Marion came to take Kolb’s place. Lucien and David came down together and went out, Kolb a hundred paces ahead of them, and Marion at the same distance behind. The two friends walked past the hoarding, Lucien talking eagerly the while.

“My plan is extremely simple, David; but how could I tell you about it while Eve was there? She would never understand. I am quite sure that at the bottom of Louise’s heart there is a feeling that I can rouse, and I should like to arouse it if it is only to avenge myself upon that idiot the prefect. If our love affair only lasts for a week, I will contrive to send an application through her for the subvention of twenty thousand francs for you. I am going to see her again to-morrow in the little boudoir where our old affair of the heart began; Petit-Claud says that the room is the same as ever; I shall play my part in the comedy; and I will send word by Basine to-morrow morning to tell you whether the actor was hissed. You may be at liberty by then, who knows?–Now do you understand how it was that I wanted clothes from Paris? One cannot act the lover’s part in rags.”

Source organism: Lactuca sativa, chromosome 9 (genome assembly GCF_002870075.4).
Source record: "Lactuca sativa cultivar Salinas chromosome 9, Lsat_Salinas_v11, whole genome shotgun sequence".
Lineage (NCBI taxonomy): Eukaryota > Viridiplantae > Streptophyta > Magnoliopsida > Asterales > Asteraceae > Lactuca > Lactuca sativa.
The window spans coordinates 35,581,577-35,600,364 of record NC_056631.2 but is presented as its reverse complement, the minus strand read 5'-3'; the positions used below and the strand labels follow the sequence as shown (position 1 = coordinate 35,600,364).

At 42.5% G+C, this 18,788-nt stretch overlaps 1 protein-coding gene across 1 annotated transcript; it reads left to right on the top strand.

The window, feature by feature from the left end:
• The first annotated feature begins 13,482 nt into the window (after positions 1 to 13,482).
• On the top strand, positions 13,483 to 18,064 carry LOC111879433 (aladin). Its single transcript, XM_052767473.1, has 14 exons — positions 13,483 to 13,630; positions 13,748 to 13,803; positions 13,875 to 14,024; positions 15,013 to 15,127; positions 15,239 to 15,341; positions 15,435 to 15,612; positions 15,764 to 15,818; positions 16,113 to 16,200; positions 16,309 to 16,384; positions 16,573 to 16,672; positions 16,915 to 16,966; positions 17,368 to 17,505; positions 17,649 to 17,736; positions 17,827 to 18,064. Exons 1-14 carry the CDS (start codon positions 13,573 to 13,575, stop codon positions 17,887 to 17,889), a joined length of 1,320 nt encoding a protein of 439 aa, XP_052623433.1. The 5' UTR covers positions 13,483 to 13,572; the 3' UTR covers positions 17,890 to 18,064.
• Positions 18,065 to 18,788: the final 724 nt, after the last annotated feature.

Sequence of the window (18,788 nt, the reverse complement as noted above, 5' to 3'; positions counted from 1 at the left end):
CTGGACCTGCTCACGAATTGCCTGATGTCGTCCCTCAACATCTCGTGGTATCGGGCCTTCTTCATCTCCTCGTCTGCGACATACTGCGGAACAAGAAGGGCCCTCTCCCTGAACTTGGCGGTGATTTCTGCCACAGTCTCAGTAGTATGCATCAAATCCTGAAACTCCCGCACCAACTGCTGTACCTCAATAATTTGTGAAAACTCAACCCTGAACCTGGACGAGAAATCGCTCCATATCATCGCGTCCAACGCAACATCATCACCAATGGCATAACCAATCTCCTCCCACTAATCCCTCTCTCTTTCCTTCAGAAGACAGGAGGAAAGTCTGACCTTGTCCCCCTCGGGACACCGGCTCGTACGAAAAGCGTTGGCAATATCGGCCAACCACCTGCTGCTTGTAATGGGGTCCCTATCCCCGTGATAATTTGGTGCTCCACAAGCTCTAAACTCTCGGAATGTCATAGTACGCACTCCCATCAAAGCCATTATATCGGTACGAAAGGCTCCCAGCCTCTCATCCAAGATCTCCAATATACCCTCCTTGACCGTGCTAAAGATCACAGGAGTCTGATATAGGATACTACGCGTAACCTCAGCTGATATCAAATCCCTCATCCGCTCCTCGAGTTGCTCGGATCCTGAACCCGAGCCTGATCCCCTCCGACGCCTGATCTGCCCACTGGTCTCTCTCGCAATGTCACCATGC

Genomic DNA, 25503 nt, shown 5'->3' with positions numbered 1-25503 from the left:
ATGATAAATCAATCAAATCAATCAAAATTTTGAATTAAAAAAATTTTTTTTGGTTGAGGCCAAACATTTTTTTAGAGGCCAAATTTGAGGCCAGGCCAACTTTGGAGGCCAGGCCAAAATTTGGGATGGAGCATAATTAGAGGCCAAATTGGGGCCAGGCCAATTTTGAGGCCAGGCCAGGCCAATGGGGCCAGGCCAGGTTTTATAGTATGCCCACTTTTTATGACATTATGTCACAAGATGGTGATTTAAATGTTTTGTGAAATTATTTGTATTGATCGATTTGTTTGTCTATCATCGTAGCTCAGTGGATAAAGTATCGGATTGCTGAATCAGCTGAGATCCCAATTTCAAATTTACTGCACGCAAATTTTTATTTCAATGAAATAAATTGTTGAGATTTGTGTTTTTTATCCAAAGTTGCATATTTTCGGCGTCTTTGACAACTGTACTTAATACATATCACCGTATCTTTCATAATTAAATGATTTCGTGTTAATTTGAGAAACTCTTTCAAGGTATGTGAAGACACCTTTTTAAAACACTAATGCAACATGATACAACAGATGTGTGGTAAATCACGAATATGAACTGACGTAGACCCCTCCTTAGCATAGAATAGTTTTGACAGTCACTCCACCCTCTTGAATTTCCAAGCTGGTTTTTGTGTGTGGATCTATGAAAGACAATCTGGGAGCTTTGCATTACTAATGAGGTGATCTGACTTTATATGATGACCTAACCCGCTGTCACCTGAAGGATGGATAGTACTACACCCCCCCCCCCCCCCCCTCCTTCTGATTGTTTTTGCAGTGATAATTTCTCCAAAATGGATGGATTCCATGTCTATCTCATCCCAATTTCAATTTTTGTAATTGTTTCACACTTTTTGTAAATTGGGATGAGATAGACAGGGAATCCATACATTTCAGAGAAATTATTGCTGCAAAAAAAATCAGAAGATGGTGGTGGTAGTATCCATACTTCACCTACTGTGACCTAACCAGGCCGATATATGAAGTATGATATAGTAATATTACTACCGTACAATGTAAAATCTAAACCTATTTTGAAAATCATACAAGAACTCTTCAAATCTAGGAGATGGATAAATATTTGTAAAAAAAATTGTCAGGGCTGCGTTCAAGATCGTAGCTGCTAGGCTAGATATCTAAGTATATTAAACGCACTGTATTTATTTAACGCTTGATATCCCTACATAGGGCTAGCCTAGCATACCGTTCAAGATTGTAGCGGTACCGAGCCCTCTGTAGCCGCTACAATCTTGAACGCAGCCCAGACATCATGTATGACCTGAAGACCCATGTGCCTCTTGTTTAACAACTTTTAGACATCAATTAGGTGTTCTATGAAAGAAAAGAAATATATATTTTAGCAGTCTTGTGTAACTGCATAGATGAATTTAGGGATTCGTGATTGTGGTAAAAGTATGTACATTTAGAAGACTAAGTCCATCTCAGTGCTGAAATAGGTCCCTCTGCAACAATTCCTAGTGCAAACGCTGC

At six o’clock that morning Cerizet went to Petit-Claud.

“Doublon can be ready to take his man to-morrow at noon, I will answer for it,” he said; “I know one of Mlle. Clerget’s girls, do you understand?” Cerizet unfolded his plan, and Petit-Claud hurried to find Cointet.